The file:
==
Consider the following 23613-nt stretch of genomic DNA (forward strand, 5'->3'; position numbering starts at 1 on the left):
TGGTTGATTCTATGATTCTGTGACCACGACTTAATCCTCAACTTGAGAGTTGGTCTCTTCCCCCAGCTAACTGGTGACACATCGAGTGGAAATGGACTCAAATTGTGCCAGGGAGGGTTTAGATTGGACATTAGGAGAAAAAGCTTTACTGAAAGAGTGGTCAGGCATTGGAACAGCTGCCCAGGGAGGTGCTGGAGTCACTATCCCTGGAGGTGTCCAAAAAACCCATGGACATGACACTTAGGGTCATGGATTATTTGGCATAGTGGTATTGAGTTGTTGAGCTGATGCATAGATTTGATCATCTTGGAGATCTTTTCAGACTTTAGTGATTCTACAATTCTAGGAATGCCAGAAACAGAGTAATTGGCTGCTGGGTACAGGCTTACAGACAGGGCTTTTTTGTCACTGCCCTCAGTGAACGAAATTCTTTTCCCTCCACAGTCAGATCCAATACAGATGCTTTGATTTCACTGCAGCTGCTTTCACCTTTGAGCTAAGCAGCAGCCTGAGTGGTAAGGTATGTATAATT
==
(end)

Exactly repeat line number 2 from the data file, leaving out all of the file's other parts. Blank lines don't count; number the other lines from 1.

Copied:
TGGTTGATTCTATGATTCTGTGACCACGACTTAATCCTCAACTTGAGAGTTGGTCTCTTCCCCCAGCTAACTGGTGACACATCGAGTGGAAATGGACTCAAATTGTGCCAGGGAGGGTTTAGATTGGACATTAGGAGAAAAAGCTTTACTGAAAGAGTGGTCAGGCATTGGAACAGCTGCCCAGGGAGGTGCTGGAGTCACTATCCCTGGAGGTGTCCAAAAAACCCATGGACATGACACTTAGGGTCATGGATTATTTGGCATAGTGGTATTGAGTTGTTGAGCTGATGCATAGATTTGATCATCTTGGAGATCTTTTCAGACTTTAGTGATTCTACAATTCTAGGAATGCCAGAAACAGAGTAATTGGCTGCTGGGTACAGGCTTACAGACAGGGCTTTTTTGTCACTGCCCTCAGTGAACGAAATTCTTTTCCCTCCACAGTCAGATCCAATACAGATGCTTTGATTTCACTGCAGCTGCTTTCACCTTTGAGCTAAGCAGCAGCCTGAGTGGTAAGGTATGTATAATT